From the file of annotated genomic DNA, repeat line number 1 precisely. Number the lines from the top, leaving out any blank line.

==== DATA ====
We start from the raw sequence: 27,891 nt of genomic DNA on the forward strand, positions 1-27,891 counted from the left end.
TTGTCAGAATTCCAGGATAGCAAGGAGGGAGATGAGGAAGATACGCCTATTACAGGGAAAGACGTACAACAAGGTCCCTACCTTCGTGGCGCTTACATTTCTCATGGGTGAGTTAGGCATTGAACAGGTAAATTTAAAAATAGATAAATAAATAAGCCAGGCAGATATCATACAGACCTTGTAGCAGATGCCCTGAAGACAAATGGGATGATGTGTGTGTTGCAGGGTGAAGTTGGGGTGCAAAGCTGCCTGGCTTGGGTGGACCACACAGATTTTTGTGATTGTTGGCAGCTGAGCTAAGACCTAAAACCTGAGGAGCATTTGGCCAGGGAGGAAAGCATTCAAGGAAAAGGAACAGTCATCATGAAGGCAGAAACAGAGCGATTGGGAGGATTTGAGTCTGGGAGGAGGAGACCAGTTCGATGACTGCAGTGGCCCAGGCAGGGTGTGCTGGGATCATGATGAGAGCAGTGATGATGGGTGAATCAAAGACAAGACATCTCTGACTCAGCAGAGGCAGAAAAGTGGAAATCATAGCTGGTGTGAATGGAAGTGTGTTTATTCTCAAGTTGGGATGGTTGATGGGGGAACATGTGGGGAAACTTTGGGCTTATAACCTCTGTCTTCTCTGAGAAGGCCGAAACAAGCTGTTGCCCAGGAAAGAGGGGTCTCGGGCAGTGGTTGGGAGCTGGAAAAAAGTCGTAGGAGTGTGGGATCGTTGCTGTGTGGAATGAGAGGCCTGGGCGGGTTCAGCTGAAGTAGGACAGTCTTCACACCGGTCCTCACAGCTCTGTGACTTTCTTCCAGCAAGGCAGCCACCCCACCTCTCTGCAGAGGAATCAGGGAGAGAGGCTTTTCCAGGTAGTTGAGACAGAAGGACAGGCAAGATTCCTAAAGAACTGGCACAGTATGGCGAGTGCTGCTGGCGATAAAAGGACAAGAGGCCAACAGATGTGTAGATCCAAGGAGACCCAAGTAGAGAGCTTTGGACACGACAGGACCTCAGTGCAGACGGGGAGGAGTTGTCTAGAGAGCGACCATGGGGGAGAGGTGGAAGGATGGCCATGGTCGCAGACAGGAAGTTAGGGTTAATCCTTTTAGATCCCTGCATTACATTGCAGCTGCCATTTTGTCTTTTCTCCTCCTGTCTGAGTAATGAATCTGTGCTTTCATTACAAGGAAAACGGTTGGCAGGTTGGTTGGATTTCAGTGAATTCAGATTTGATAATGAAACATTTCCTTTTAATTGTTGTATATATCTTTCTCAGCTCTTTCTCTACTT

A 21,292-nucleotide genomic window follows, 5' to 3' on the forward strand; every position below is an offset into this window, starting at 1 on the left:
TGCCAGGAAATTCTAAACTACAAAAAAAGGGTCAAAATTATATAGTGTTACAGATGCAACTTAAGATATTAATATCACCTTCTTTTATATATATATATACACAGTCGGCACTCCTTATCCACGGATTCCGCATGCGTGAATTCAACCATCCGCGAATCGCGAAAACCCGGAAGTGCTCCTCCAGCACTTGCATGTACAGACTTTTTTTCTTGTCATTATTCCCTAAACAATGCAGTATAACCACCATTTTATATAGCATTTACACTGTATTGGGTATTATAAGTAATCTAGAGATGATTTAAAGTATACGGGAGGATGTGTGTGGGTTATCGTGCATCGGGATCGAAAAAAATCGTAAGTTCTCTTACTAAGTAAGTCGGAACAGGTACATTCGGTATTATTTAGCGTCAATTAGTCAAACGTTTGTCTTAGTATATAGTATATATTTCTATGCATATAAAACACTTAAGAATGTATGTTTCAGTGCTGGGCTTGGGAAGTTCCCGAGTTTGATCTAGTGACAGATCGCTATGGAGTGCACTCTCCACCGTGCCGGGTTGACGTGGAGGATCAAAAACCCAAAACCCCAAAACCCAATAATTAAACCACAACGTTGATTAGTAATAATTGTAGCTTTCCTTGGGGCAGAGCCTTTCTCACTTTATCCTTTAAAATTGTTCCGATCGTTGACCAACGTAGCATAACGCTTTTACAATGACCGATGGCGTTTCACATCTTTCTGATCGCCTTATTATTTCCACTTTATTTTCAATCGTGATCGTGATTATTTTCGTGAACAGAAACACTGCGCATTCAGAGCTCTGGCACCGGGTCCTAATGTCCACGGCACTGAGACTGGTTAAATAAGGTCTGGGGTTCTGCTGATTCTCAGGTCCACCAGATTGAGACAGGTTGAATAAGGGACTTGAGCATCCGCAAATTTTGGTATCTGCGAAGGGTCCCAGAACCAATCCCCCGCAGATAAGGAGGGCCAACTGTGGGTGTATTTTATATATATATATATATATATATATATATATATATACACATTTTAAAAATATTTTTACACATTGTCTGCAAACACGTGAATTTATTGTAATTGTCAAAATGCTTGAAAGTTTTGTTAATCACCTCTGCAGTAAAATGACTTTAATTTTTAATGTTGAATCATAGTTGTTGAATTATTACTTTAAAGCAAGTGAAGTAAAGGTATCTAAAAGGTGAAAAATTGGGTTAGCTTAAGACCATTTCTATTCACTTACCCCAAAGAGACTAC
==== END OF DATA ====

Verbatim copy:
We start from the raw sequence: 27,891 nt of genomic DNA on the forward strand, positions 1-27,891 counted from the left end.